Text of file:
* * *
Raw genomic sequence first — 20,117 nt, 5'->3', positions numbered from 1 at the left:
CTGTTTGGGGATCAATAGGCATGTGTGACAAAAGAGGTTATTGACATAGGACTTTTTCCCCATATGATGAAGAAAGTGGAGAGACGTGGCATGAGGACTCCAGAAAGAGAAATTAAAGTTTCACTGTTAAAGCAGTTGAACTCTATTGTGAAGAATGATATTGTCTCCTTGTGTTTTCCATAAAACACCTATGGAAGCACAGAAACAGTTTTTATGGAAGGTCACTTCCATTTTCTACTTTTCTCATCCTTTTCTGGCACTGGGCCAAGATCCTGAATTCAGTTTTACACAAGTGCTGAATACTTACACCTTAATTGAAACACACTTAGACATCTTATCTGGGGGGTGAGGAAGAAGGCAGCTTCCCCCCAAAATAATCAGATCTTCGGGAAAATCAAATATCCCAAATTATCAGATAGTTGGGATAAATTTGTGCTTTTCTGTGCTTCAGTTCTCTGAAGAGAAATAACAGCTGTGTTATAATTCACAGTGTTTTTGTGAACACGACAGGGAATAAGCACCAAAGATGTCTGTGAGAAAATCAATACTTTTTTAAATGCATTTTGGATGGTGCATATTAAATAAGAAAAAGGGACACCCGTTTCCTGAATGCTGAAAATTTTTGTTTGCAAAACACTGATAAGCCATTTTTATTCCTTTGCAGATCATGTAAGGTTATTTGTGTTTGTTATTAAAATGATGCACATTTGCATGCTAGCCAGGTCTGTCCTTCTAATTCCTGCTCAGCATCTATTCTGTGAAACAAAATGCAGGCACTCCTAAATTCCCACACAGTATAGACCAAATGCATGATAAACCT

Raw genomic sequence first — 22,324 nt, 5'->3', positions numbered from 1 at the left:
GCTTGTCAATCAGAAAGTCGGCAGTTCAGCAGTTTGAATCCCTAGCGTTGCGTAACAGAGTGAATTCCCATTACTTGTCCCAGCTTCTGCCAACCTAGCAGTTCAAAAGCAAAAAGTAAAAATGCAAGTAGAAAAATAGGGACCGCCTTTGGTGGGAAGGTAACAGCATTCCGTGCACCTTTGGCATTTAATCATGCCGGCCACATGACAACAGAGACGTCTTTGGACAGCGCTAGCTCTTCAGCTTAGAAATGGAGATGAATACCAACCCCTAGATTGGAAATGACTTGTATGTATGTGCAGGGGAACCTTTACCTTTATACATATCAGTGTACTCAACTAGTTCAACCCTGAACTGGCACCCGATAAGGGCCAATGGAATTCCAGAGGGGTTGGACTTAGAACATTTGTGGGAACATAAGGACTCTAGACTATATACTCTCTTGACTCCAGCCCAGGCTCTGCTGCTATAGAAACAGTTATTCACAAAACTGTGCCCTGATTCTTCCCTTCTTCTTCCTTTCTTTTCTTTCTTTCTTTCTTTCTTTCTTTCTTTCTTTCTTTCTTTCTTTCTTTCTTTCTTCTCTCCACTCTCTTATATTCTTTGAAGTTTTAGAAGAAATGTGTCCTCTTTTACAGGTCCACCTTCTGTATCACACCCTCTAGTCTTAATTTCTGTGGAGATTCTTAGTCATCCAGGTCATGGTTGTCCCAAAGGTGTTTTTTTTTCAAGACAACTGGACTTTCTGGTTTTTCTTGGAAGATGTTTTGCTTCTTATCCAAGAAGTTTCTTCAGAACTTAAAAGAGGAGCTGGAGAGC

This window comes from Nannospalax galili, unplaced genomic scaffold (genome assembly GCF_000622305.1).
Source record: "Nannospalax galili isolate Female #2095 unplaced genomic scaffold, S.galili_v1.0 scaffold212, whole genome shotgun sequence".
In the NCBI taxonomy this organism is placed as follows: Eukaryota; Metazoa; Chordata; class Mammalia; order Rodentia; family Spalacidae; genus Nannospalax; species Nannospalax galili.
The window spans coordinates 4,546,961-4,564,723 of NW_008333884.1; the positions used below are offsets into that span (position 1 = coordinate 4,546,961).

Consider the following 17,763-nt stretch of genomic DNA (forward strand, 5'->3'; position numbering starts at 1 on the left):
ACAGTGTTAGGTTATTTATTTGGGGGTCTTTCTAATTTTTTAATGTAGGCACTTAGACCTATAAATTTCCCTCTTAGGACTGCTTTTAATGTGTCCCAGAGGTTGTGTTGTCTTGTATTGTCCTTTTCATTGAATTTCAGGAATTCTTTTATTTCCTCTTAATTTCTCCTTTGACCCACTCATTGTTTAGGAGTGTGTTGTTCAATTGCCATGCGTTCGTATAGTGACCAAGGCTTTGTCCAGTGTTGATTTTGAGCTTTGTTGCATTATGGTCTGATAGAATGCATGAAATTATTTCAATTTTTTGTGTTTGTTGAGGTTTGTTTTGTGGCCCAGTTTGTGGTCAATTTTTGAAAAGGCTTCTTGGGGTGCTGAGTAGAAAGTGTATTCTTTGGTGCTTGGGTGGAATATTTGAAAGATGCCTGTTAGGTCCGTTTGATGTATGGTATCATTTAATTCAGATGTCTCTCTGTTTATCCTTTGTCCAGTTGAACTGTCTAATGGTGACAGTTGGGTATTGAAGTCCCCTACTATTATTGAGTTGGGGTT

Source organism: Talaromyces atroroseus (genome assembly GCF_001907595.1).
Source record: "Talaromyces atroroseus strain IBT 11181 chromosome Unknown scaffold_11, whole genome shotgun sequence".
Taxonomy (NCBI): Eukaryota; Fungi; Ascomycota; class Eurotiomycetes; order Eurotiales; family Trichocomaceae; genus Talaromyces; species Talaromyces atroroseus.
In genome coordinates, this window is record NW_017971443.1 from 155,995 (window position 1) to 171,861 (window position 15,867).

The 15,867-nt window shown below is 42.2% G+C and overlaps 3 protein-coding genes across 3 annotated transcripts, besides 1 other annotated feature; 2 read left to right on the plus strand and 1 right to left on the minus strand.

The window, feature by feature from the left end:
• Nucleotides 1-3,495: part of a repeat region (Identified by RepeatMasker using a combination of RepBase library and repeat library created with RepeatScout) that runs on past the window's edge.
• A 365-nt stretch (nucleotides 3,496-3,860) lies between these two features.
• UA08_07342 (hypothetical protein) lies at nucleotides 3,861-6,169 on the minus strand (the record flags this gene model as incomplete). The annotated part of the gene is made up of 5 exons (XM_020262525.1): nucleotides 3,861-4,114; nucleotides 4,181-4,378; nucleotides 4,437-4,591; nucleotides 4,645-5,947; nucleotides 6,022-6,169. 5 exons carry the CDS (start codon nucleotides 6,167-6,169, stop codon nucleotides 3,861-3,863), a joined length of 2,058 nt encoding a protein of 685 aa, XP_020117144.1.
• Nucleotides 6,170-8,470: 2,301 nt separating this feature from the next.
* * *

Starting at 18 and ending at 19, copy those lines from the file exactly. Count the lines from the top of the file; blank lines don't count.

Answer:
• A 365-nt stretch (nucleotides 3,496-3,860) lies between these two features.
• UA08_07342 (hypothetical protein) lies at nucleotides 3,861-6,169 on the minus strand (the record flags this gene model as incomplete). The annotated part of the gene is made up of 5 exons (XM_020262525.1): nucleotides 3,861-4,114; nucleotides 4,181-4,378; nucleotides 4,437-4,591; nucleotides 4,645-5,947; nucleotides 6,022-6,169. 5 exons carry the CDS (start codon nucleotides 6,167-6,169, stop codon nucleotides 3,861-3,863), a joined length of 2,058 nt encoding a protein of 685 aa, XP_020117144.1.